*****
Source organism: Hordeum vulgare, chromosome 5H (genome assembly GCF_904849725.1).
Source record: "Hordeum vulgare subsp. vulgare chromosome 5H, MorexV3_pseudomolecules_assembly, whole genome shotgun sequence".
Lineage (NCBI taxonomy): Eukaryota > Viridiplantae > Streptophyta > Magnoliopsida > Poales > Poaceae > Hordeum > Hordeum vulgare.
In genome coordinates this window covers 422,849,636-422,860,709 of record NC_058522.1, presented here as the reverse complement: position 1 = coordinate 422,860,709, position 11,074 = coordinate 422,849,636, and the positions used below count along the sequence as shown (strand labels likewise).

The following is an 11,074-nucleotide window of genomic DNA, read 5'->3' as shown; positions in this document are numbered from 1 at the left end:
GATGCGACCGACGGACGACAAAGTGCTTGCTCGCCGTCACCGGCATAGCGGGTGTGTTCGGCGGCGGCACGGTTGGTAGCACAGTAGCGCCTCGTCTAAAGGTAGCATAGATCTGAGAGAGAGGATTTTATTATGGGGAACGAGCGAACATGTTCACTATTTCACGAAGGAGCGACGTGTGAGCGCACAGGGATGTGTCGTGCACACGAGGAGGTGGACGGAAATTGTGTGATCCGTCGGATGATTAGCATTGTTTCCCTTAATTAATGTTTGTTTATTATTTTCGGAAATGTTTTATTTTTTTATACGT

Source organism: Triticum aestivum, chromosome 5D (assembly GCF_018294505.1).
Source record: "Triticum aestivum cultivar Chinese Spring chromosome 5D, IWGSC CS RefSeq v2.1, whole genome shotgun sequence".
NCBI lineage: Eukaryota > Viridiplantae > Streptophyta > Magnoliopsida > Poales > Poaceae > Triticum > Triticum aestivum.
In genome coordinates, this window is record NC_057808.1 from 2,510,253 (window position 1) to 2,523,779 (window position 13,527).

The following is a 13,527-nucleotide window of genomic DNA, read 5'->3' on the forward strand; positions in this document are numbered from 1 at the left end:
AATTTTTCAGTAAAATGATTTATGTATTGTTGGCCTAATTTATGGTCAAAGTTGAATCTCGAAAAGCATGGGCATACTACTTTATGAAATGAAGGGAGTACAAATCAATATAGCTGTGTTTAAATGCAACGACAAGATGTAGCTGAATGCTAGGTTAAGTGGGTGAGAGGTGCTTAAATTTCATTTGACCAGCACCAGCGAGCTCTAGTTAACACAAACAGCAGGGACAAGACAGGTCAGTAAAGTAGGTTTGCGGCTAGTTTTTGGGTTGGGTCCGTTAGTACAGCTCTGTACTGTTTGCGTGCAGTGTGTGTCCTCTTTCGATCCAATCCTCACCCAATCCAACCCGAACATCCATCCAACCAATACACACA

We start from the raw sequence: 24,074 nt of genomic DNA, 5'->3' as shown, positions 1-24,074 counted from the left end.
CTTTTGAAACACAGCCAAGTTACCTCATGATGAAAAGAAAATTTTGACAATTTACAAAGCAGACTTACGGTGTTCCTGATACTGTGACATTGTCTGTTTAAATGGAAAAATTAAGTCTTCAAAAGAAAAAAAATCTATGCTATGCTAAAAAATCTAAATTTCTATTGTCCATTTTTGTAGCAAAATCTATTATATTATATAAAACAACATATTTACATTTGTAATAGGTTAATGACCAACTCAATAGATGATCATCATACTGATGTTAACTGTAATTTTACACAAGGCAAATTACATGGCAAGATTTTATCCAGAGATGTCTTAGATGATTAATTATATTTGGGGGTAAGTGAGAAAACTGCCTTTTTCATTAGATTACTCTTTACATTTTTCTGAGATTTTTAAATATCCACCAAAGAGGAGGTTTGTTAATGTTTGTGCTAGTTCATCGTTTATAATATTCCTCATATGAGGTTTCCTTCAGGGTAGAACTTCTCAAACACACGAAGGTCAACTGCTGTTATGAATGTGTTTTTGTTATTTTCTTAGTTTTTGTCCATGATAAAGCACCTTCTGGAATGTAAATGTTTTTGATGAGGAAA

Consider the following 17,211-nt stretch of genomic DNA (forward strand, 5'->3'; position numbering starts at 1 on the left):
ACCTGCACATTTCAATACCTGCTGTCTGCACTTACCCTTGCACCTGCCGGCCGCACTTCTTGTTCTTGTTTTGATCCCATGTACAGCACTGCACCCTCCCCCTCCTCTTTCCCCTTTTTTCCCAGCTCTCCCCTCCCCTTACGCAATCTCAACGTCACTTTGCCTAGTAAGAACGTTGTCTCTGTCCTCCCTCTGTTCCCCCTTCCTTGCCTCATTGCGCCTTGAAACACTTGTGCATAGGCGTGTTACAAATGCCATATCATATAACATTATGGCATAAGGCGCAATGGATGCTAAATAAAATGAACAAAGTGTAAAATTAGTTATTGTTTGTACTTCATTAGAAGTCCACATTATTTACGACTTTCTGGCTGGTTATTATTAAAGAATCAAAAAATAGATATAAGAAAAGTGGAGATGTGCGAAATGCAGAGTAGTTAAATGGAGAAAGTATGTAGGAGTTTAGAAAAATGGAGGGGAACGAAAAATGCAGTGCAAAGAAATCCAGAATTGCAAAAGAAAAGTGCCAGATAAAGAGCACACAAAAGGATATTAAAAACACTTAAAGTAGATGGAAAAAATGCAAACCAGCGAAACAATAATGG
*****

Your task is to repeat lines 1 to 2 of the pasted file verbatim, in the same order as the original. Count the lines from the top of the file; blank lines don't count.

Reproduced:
Source organism: Hordeum vulgare, chromosome 5H (genome assembly GCF_904849725.1).
Source record: "Hordeum vulgare subsp. vulgare chromosome 5H, MorexV3_pseudomolecules_assembly, whole genome shotgun sequence".